Pho (mg·L−1) 0.932 −0.094 −0.272
Nit (mg·L−1) 0.903 −0.402 0.154
Tur (uT) 0.667 −0.494 0.554
COD (mg·L−1) 0.970 0.202 −0.018
BOD (mg·L−1) 0.983 0.053 −0.104
Fig. 3

Bivariate plot of the scores of PCs 1 and 2 according to eight abiotic variables in five sampling stations (P1–P5), Pita River, Quito, Ecuador. Monthly collection in August, October, and December 2016. (T: Temperature; Con: Electrical conductivity; DO: Dissolved Oxygen; Pho: Phosphate; Nit: Nitrogen; Tur: Turbidity; COD: Chemical Oxygen Demand; BOD: Biochemical Oxygen Demand).

According to Table 3 and Fig. 3, the first PC was negatively correlated with DO (r = –0.77), characterizing the sampling sites P1 and P2; these values increase with a decrease in PC1. In contrast, we can observe strong and positive correlations, > 0.9, for BOD, COD, electrical conductivity, and phosphate, characterizing the sampling sites P4 and P5. Sampling site P3 is located in the middle position along the axis representing this factor.

As Janzekovic and Novak [32] noted, the stronger the correlation between a variable and a factor, the greater the correlation between the corresponding variable and the factor axes. The variables that are correlated with a particular factor can thus be identified, thereby providing information regarding which variables can explain the given factor. In this context, these results show that PC1 clearly corresponds to a gradient of eutrophication from clean sites located in the negative quadrant, characterized by waters with high concentrations of dissolved oxygen and represented by sampling sites P1 and P2, to bad sites located in the positive quadrant, characterized by waters with high BOD, COD, phosphate concentrations and electrical conductivity and represented by sampling sites P4 and P5. These results coincide with the eutrophication gradient obtained based on the basic statistical analysis of the physical and chemical datasets shown in Table 1, as well as with the WQI, with P1 and P2 being classified as “good water” sampling sites and located in the upper reaches of the basin, P3 being classified as having “moderate” water quality and located in the intermediate reaches, and P4 and P5 being classified as “bad water” sampling sites and located in the lower reaches.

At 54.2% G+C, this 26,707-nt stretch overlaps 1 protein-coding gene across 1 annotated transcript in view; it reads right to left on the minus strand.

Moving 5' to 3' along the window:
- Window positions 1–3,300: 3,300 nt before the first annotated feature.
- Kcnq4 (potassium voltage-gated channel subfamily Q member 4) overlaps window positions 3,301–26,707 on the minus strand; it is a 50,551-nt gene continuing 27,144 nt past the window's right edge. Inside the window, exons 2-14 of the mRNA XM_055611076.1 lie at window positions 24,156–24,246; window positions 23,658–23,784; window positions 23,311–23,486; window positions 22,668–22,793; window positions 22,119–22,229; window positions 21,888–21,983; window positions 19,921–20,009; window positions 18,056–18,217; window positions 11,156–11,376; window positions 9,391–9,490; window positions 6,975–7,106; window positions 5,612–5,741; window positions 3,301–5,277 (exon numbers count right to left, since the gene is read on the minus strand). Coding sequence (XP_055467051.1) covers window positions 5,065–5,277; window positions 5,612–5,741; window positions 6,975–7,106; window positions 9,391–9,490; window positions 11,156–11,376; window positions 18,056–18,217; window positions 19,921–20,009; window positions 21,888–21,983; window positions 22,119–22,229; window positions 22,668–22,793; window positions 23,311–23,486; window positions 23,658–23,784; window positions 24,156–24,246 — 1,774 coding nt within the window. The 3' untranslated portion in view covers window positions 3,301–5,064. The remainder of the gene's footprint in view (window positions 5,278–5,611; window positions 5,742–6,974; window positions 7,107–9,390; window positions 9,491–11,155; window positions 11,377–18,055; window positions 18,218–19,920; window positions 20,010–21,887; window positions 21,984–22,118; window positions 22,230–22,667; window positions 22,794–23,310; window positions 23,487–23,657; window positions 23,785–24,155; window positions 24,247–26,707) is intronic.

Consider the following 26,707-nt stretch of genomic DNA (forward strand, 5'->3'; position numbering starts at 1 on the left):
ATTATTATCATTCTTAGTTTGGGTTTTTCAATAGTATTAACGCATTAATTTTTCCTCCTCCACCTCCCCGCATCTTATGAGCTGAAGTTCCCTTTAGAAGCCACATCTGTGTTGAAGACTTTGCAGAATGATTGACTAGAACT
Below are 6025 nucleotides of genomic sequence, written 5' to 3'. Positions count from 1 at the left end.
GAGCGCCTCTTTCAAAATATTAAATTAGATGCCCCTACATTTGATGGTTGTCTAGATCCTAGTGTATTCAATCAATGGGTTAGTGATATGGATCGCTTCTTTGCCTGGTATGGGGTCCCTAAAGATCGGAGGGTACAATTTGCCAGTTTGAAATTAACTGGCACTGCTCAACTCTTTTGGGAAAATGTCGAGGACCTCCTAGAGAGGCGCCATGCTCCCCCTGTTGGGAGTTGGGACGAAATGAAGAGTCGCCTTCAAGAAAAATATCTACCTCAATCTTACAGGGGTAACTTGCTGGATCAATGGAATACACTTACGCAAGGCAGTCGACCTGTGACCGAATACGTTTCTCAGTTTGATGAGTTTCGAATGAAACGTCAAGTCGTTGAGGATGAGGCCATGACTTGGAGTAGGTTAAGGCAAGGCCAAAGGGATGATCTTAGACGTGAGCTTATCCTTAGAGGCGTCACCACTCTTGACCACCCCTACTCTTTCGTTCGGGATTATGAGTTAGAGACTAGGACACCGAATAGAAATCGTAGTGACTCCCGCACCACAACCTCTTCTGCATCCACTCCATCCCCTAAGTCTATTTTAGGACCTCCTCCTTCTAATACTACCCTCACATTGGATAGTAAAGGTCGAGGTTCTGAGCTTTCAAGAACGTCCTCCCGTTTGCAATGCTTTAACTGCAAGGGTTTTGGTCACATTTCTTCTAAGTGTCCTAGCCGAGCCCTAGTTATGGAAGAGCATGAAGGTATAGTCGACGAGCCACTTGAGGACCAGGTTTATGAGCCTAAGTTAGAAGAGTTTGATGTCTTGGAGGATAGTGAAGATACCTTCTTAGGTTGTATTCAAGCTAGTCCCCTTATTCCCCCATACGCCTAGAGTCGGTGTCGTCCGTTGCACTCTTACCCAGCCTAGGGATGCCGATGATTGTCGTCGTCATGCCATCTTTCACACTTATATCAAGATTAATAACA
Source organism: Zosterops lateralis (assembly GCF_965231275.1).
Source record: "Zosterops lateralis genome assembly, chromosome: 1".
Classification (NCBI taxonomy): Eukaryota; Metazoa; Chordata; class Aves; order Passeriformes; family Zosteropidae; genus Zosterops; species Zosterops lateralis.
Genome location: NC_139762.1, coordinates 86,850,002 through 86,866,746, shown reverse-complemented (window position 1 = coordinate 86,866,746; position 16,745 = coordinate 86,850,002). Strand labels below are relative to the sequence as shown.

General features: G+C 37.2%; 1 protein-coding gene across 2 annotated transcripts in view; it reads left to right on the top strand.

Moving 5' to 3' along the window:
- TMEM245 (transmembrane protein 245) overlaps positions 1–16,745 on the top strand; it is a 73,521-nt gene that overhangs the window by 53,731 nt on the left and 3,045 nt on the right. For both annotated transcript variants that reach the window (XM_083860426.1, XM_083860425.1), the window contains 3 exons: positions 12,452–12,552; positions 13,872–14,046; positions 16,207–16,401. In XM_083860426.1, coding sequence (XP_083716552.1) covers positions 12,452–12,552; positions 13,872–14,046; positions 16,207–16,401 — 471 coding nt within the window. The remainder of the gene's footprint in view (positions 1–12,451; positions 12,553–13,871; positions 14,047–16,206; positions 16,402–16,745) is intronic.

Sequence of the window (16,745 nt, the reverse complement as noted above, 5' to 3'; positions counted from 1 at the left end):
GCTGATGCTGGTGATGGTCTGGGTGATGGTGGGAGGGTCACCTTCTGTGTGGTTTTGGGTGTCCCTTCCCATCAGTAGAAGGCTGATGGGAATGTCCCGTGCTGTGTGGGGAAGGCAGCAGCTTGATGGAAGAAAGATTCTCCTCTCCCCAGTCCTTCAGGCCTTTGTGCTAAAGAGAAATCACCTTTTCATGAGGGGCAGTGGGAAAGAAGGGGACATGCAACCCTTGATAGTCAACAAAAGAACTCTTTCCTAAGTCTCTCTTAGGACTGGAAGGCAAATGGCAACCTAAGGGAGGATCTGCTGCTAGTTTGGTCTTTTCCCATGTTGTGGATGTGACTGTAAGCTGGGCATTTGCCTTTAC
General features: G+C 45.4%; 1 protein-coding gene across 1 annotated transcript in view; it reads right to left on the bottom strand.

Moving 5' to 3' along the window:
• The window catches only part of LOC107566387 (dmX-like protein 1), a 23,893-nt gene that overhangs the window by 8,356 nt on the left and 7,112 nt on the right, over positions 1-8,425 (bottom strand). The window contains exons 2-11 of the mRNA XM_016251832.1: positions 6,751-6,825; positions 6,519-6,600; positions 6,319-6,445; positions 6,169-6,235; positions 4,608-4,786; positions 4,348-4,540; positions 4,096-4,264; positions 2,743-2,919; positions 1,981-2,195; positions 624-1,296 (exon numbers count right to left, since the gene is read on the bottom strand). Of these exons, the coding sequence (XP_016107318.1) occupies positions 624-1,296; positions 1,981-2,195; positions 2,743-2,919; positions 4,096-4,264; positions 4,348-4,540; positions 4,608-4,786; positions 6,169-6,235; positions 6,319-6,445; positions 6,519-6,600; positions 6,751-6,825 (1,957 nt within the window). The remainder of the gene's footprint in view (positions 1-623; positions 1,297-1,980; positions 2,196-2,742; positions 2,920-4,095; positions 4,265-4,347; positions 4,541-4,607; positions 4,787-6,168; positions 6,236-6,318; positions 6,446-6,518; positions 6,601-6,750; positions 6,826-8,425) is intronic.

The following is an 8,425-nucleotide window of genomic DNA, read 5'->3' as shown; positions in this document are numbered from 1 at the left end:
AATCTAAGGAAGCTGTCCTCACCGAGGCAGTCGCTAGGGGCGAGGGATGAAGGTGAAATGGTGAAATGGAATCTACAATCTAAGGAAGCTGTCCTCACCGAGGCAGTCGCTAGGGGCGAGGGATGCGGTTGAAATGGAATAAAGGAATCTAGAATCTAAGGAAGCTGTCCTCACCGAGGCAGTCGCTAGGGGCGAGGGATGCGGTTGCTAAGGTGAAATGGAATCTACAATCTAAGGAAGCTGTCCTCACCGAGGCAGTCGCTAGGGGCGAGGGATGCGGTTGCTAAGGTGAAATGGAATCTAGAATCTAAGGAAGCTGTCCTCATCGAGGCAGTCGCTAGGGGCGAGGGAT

The gradient of eutrophication detected in the Pita River basin can be explained by considering the anthropogenic pollution activities (agriculture and sewage water) that occur in the areas surrounding the sampling sites, from the upper reaches corresponding to sites P1 and P2, located on the slopes of the Cotopaxi volcano (5897 m a.s.l.), with minimal anthropogenic interferences, to the lower reaches corresponding to sites P4 and P5, located at the confluence of the Pita and San Pedro Rivers (2440 m a.s.l.) [17], with strong influences from point sources such as municipal and industrial effluents as well as nonpoint sources such as agricultural runoff. Another factor causing contamination is fishermen, who use dynamite or a poisonous plant called barbasco to catch trout [33].

In relation to the biological analysis, 67 diatom species were identified belonging to 29 genera. Twenty-seven taxa were considered abundant species (Table 4). Regarding the generic level, Gomphonema Ehrenberg and Navicula Bory were the most representative, with nine (13.4%) and seven (10.4%) species, respectively.